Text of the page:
Making the pilgrimage at least once is one of the Five Pillars of Islam: the five obligations that every Muslim, who is in good health and can afford, must fulfill to live a good and responsible life, according to Islam.

Pilgrims gather in Mecca to stand in front of the structure known as the Kaaba, praising Allah (God) together.

They also perform other acts of worship, renewing their sense of purpose in the world.

The impact of a sudden withdrawal from a former source of income is also leaving many tourism companies in trouble.

Last year, Pakistan sent most of the foreign pilgrims to Saudi Arabia. But today in Karachi, Shahzad Tajj says his firm, Cheap Hajj and Umrah Deals, is on the verge of collapse.

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Shahzad Tajj


Karachi travel operator Shahzad Tajj says he has been forced to sell property and other assets to survive.

“Basically, business is zero. Even other travel-related activities were not underway. Like flights, logistics, deliveries, so there was nothing to sell. Frankly, we weren’t fully prepared for this.”

“We had to reduce our staff to a minimum number. Now time has forced us to sell our assets, cars and some properties, at least to pass this stage at least. I help some of my team with emergency funds, but that is everything can offer for now. ”

The restrictions this year are putting a huge financial vacuum in the cities of Mecca and Medina, which receive billions of dollars in business from traveling pilgrims.

“Although most of the cost to the Saudi government of organizing Hajj will be saved this year, Mecca and Medina will lose around $ 9 billion to $ 12 billion (£ 7 billion to £ 9 billion) in business” says Mazen Al Sudairi, head of research at Al-Rajhi Capital financial services firm in Riyadh.

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The usual pilgrimage is among the largest religious gatherings in the world (2016 file photo)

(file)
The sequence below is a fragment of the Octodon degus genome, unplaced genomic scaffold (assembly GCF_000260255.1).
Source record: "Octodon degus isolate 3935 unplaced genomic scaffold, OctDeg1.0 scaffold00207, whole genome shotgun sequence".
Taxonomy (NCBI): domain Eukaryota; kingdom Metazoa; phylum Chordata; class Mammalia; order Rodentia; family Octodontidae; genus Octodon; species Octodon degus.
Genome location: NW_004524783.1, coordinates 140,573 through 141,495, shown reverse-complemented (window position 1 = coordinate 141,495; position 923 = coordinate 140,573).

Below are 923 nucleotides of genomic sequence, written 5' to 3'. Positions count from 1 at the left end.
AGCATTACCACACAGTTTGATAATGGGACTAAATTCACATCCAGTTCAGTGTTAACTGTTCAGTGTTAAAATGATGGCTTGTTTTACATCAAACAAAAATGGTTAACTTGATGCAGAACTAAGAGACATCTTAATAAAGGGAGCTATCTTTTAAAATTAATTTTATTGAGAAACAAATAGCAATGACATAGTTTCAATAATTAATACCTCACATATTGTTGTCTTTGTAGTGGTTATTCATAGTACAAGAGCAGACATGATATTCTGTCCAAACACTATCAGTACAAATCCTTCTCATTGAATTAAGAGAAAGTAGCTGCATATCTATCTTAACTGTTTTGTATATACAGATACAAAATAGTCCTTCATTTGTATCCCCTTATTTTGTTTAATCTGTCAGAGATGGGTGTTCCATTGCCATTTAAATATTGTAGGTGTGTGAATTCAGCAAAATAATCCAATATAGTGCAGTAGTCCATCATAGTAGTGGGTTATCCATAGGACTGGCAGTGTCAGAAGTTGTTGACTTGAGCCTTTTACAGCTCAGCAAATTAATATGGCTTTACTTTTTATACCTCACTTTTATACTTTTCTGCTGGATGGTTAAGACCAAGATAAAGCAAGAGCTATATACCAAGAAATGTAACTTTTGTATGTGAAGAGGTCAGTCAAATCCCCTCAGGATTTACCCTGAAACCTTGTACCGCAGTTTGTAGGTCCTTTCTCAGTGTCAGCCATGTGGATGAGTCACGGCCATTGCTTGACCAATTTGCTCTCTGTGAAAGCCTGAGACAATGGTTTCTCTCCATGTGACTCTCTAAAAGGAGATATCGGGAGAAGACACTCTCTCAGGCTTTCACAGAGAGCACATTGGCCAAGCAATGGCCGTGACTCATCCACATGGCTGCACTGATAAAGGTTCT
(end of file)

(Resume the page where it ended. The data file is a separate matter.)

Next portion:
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This year’s Hajj will look very different

Al-Sudairi says the government has stepped in to help. “Perhaps small and medium-sized enterprises were suffering, but the Saudi central bank is trying to support this segment, to give them relief, by deferring their loans for another two to three months.”

“We believe that we are facing a period of recovery, we believe that the worst is over.”

More than 80% of Saudi Arabia’s national income comes from oil, but prices have plummeted, forcing the country to diversify. However, things have not gone so well, according to Alexander Perjessy of Moody’s Sovereign Risk Group.

“The government announced in March 2020 that it would postpone the collection of various government fees, as well as the Value Added Tax, for three months. [But] this is not going to prevent a recession in the non-oil sector of the economy, we believe it will contract by approximately 4%, “he says.

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Pilgrim tents in Mecca ready for Hajj this year

In Mecca, despite the empty reservation screen in front of him, Sajjad Malik does not want to return to his native Pakistan.

Saudi Arabia has served as a last-chance economic lounge for those in neighboring countries who were struggling to earn enough.

“Working in Saudi Arabia for more than eight years has allowed me to keep my children and family at home. We get free medical benefits, and when Hajj occurs, there are big gains,” he says.

“The working community is struggling now. But this country is still number one for me, praise God.”